The unenviable task of taking the survey across five of the UK’s major cities fell to Citroen, who found London to be the worst place for being stationary in traffic after 36 minutes were spent at a standstill in an hour.
This compares to just 19 minutes in 2006 for the capital, and was the most amount of time spent at a standstill compared to Norwich (20m 29s), Manchester (28m 39s), Birmingham (22m 03s) and Cardiff (20m 38s).
Marc Raven, Citroën’s Communications Director, commented; “Despite a general downward trend in traffic during the economic slowdown, many urban commuters are experiencing similar, if not worse stop-start journeys to work as they were five years ago.”
The study did have a practical use, however. Citroen was demonstrating the benefits of Stop & Start technology, a growing feature on new cars on the market today.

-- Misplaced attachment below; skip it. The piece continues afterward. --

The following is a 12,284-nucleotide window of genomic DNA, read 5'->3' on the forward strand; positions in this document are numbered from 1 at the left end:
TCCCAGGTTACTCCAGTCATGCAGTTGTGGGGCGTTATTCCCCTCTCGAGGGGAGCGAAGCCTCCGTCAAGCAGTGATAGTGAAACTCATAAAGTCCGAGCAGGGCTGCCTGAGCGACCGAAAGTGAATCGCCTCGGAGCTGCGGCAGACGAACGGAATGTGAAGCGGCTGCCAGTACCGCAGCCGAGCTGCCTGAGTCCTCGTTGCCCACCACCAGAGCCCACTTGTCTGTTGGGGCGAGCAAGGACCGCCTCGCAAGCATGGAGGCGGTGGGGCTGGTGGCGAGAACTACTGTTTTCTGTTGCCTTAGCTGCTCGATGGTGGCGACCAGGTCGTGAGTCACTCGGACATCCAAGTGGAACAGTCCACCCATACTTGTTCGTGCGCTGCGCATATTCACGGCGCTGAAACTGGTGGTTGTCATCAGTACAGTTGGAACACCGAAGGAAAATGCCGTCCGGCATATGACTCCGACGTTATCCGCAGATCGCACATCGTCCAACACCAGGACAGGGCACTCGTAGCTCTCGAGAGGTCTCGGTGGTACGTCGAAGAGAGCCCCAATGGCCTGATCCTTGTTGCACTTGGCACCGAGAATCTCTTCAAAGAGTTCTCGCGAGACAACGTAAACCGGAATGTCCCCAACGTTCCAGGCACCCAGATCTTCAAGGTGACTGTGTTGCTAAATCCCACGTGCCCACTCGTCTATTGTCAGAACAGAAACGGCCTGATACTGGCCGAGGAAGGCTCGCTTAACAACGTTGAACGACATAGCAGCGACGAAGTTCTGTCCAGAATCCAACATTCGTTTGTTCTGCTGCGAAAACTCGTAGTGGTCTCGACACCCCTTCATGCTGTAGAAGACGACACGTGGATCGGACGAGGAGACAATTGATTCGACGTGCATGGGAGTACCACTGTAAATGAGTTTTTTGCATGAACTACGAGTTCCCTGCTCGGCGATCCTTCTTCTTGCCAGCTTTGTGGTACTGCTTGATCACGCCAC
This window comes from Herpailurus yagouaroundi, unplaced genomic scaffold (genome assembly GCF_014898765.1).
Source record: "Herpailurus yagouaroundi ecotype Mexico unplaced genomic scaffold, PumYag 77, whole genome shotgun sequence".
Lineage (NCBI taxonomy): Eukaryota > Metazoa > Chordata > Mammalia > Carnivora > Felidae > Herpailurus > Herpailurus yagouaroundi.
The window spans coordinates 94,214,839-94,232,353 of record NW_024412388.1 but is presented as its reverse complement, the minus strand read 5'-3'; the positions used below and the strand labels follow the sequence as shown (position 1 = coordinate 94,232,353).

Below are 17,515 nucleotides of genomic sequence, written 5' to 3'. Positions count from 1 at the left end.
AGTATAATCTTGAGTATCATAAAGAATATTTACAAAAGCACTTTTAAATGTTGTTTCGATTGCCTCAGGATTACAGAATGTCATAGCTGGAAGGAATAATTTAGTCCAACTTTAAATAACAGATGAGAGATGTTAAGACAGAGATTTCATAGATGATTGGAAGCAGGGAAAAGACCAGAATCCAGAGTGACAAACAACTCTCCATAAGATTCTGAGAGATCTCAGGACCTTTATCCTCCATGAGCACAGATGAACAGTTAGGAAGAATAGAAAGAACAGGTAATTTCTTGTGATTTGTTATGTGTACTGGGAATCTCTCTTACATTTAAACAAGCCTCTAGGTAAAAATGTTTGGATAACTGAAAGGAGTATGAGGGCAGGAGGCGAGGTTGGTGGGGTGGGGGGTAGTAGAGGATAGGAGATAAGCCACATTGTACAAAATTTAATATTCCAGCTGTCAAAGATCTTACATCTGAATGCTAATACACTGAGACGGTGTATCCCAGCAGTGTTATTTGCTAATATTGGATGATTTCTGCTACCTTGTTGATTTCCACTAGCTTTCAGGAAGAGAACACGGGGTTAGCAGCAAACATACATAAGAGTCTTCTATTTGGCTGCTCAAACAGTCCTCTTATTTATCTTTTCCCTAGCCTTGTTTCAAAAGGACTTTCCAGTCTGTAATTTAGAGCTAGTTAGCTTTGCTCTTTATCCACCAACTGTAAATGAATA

The technology turns off the engine when the car is stationary and instantly restarts it when the brake is released. In some cars, an ‘e-booster’ is used to increase the speed of the car restarting.
Designed to reduce the amount of fuel a car uses, the technology is one of the ways car makers have been able to reduce CO2 emissions and fuel consumption across their line ups in recent years.
Peugeot and Citroen recently launched their second generation Stop & Start system and plans to include it in over one million diesel cars by 2013.
The technology can help cars such as the Citroen C3 and DS3 deliver CO2 emissions below 100g/km – enough to qualify for the lowest band of UK road tax. It also offers fuel economy of over 70mpg on the C3.
The new Citroen C4 will also include the Stop & Start technology including the e-booster, which will come under the e-HDi name.